It has to decide whether the earnings of Peta come under the ordinary income category or not. Peta purchase the tennis courts in very bad conditions, but her foremost aim is to make profit by selling them. When she got offer from a reputed tennis club, she spend $100,000 for the renovation works of the tennis courts, and sold them at the cost of $600,000. In this situation, to categorized Peta’s income as the ordinary income, some provisions have to be fulfilled (Marks, 1989).

  • Properties of the buyers are considered as their asset. According to the laws, the earnings from selling property is comes under the category of assessable income.
  • When people get benefits from his assets that are categorized as ordinary income. As Peta spent $ 100,000 for the renovation of the tennis court and sold it at $ 600,000. As Peta gain from this deal, this income is considered as the assessable income.
  • In the case of money earned from the process of selling property is categorized under ordinary income.

The tennis ground is included in the property of Peta. As she sold a part of her property, her income comes under the category of capital asset income. So, in this case the income of Peta is under the group of capital income taxation and the tax has to paid by Peta is to decide as per the rules of Capital Gain Taxation.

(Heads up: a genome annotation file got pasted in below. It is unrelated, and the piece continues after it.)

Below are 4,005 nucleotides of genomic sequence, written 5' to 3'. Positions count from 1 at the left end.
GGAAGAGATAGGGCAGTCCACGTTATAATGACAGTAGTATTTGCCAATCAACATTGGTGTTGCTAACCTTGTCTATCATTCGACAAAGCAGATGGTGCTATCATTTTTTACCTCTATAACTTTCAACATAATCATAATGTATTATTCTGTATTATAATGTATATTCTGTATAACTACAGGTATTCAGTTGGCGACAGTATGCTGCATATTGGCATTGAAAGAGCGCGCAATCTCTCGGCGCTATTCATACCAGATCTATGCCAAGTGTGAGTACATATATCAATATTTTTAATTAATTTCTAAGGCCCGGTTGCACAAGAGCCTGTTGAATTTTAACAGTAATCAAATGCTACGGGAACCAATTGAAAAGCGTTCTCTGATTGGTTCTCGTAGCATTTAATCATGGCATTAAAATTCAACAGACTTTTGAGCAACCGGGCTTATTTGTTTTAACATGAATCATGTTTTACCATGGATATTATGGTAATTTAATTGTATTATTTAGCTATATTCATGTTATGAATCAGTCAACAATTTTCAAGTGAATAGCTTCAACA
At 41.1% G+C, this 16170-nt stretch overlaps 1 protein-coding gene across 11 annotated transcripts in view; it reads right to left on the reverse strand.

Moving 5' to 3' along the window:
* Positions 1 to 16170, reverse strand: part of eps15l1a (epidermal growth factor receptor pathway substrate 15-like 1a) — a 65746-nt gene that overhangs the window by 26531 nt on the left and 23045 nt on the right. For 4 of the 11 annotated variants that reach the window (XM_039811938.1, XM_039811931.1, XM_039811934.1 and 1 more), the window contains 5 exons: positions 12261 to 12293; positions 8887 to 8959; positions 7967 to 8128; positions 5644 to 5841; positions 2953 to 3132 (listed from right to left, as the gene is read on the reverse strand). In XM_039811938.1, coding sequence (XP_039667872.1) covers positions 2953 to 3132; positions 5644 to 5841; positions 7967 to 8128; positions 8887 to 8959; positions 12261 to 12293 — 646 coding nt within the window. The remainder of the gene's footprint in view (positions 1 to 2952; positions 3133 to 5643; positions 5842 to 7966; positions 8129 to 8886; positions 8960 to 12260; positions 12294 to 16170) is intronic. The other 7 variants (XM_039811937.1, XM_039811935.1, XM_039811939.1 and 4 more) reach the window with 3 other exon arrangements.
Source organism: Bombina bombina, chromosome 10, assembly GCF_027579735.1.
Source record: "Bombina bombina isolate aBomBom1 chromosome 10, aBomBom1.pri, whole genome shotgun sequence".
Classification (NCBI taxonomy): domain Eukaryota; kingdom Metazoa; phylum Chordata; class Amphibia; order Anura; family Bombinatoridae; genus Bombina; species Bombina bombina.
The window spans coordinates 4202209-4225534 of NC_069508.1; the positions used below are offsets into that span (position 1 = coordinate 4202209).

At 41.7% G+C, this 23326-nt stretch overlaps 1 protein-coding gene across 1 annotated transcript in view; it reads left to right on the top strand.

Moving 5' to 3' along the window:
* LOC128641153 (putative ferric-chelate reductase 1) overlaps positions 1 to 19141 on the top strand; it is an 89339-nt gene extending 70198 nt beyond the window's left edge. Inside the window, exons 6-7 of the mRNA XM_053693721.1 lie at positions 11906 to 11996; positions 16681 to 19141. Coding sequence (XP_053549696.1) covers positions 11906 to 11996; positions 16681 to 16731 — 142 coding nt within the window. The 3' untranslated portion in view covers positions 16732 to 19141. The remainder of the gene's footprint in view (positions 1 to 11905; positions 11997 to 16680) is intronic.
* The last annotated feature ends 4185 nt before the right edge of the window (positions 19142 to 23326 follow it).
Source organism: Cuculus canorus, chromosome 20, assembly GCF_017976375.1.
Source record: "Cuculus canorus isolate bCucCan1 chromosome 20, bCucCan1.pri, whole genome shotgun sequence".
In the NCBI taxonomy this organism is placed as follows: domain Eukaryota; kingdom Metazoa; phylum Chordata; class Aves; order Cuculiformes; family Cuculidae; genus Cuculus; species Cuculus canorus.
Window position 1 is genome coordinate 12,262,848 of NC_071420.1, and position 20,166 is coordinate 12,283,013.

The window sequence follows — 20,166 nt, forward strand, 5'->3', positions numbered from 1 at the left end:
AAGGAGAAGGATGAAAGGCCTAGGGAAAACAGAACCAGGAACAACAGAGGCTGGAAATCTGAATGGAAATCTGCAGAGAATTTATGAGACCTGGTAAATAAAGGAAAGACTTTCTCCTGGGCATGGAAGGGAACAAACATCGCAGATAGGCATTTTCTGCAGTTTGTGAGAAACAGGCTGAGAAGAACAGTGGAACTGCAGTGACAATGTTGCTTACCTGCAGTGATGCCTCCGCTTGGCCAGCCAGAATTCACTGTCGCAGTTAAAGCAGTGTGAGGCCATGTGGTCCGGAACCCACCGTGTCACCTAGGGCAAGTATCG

Conclusion

Tennis court is the part of the property of Peta. After making all the renovation work, she sells a part of her property. The money she earned is not comes under the ordinary income category, her income comes under the Capital Gain tax.

Question 2

Alan is an employee of the organization ABC Pty ltd. The packages offered to him at the time of his joining period are:

  • $300,000 will be paid to him as salary
  • An amount of $220 will be paid to him for mobile bill payment including GST. The company also said that if the bill Taxation Law Assignment Helpamount excesses that amount, the remaining amount have to spend by Alan. He uses the phone only for official purpose.
  • The organization also pays the school fees of his children. The organization paid $20,000 as the school fees for this children that is also GTS free.

Alan gets agree with the conditions of the organization and joined the organization. The organization also offers him a new mobile that costs $2000; the amount is also included under GST.

 The organization arranges a party to celebrate their success at the end of the year. They arranges a party for 20 individuals that cost $6,600; the amount is also included GST.

  1. FBT amount has to be compute at the financial year ending. The organization also has to consider GST-inclusive transactions.
  2. If the number of employees is different, the difference calculation has to analysis
  3. It also has to analysis how the fact of participation of the clients in the party makes alterations in the tax calculation

Applicable laws:

 According to the taxation laws of Australia, the organization offers benefits to their employees as per the FBT tax (Pope, et al, 1993). The tax calculated at the rate of 49% on the total profit of the companies at the end of a financial year. The rules plays vital roles in this case are:

  • Necessary digital devices including laptops, mobiles etc
  • Protecting clothing supplied by the organizations deals in mines or factories
  • Necessary tools related to trade